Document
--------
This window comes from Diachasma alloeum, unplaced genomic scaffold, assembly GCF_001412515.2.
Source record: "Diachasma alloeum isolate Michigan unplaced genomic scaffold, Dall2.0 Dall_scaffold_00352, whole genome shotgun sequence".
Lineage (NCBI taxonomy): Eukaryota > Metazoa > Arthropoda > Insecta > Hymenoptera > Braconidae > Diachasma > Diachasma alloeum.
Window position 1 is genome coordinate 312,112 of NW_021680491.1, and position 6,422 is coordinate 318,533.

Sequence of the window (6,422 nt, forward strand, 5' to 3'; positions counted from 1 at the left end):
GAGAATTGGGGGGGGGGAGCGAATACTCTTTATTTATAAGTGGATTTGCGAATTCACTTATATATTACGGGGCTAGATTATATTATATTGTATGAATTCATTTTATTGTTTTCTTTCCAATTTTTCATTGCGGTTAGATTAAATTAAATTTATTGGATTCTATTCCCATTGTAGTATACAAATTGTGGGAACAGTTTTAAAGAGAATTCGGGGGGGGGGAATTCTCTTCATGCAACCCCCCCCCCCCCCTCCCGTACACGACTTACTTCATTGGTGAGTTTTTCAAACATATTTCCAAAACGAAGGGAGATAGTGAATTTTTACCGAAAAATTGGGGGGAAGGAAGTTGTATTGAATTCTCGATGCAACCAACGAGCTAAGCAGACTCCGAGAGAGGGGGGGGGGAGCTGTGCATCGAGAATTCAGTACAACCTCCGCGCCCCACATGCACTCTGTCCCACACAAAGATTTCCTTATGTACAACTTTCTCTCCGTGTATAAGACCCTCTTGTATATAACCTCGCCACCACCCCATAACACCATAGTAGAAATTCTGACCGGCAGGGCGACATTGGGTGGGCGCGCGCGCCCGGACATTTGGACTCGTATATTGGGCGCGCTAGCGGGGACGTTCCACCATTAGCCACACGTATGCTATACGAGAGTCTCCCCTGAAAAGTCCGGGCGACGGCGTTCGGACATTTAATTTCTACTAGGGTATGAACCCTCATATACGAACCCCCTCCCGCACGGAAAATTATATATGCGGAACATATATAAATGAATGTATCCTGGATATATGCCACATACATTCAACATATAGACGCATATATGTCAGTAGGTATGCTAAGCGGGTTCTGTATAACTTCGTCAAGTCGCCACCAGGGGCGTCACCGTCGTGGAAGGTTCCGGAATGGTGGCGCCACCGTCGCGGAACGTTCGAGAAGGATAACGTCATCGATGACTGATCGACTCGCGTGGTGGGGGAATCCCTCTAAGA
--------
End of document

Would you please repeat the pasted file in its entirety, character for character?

This window comes from Diachasma alloeum, unplaced genomic scaffold, assembly GCF_001412515.2.
Source record: "Diachasma alloeum isolate Michigan unplaced genomic scaffold, Dall2.0 Dall_scaffold_00352, whole genome shotgun sequence".
Lineage (NCBI taxonomy): Eukaryota > Metazoa > Arthropoda > Insecta > Hymenoptera > Braconidae > Diachasma > Diachasma alloeum.
Window position 1 is genome coordinate 312,112 of NW_021680491.1, and position 6,422 is coordinate 318,533.

Sequence of the window (6,422 nt, forward strand, 5' to 3'; positions counted from 1 at the left end):
GAGAATTGGGGGGGGGGAGCGAATACTCTTTATTTATAAGTGGATTTGCGAATTCACTTATATATTACGGGGCTAGATTATATTATATTGTATGAATTCATTTTATTGTTTTCTTTCCAATTTTTCATTGCGGTTAGATTAAATTAAATTTATTGGATTCTATTCCCATTGTAGTATACAAATTGTGGGAACAGTTTTAAAGAGAATTCGGGGGGGGGGAATTCTCTTCATGCAACCCCCCCCCCCCCCTCCCGTACACGACTTACTTCATTGGTGAGTTTTTCAAACATATTTCCAAAACGAAGGGAGATAGTGAATTTTTACCGAAAAATTGGGGGGAAGGAAGTTGTATTGAATTCTCGATGCAACCAACGAGCTAAGCAGACTCCGAGAGAGGGGGGGGGGAGCTGTGCATCGAGAATTCAGTACAACCTCCGCGCCCCACATGCACTCTGTCCCACACAAAGATTTCCTTATGTACAACTTTCTCTCCGTGTATAAGACCCTCTTGTATATAACCTCGCCACCACCCCATAACACCATAGTAGAAATTCTGACCGGCAGGGCGACATTGGGTGGGCGCGCGCGCCCGGACATTTGGACTCGTATATTGGGCGCGCTAGCGGGGACGTTCCACCATTAGCCACACGTATGCTATACGAGAGTCTCCCCTGAAAAGTCCGGGCGACGGCGTTCGGACATTTAATTTCTACTAGGGTATGAACCCTCATATACGAACCCCCTCCCGCACGGAAAATTATATATGCGGAACATATATAAATGAATGTATCCTGGATATATGCCACATACATTCAACATATAGACGCATATATGTCAGTAGGTATGCTAAGCGGGTTCTGTATAACTTCGTCAAGTCGCCACCAGGGGCGTCACCGTCGTGGAAGGTTCCGGAATGGTGGCGCCACCGTCGCGGAACGTTCGAGAAGGATAACGTCATCGATGACTGATCGACTCGCGTGGTGGGGGAATCCCTCTAAGA